Jul 9, 2013

Text Mining: Name Entity Detection (2)

In the machine learning approach for detecting named entities, we first create labeled data, which are sentences with each word tagged. The tags correspond to the entities of interest. For example,
May      Smith   was  born   in   May.
        Person  Person                        Date
Since an entity may have several words, we can use finer tags in IOB (in-out-begin) format, which indicates whether the word is the beginning (B) or inside (I) of a phrase. We will have tags for B-Person, I-Person, B-Date, I-Date and O (other).  With such tagging, the above example becomes
May          Smith      was  born  in    May.
B-Person  I-Person   O     O    O   B-Date

Our training data have every word tagged. Our goal is learning about this mapping and apply it a new sentence. In other words, we want to find a mapping from a word (given its context) to an entity label.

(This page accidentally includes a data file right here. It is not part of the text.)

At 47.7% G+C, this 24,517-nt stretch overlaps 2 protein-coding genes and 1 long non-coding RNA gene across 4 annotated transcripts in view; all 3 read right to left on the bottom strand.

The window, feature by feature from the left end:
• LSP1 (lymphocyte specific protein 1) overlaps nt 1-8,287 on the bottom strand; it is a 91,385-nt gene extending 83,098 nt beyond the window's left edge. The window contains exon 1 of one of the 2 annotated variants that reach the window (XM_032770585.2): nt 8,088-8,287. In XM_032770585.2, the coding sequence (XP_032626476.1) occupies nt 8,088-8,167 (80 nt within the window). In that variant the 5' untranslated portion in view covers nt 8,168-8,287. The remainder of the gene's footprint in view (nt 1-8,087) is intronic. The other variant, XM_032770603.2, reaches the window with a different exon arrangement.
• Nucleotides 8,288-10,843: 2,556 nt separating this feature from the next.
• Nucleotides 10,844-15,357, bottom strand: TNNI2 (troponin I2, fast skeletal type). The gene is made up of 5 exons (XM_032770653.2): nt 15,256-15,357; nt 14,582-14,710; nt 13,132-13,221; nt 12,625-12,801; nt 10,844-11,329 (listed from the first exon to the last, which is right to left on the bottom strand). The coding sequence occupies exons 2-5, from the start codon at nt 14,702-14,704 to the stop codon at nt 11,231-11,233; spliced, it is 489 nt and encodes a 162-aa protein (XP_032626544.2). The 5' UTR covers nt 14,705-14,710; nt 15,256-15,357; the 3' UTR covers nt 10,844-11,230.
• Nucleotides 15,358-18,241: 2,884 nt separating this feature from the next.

Each word can be represented as a set of features. A machine learning model maps input features to an output (entity class). Such features could include:
Word identity (the word itself)
Word position from the beginning.
Word position from the end.
the word before
the word after
Is the word capitalized?

Our training data would look like the following, where each row is a data point.
Word identity
position from the beginning
position to the end
word before
word after
Is capitalized?

Once we create the training data like the above table, we can then train a standard machine learning method such as SVM, decision tree or logistic regression to generate a model (which contains machine generated rules). We can then apply this model to any new sentence and detect entity types related to "Person" and "Date".

Note that we can only detect entity types contained in our training data. While this may seem a limitation, it allows us to discover new instances or values associated with existing entity types.

The approach we have discussed so far is a supervised learning approach, which depends heavily on human-labeled data. When manual labels are hard to come by, we can find ways to create training data by machine. Such approach is called semi-supervised learning, which holds a lot of promise when data get large.


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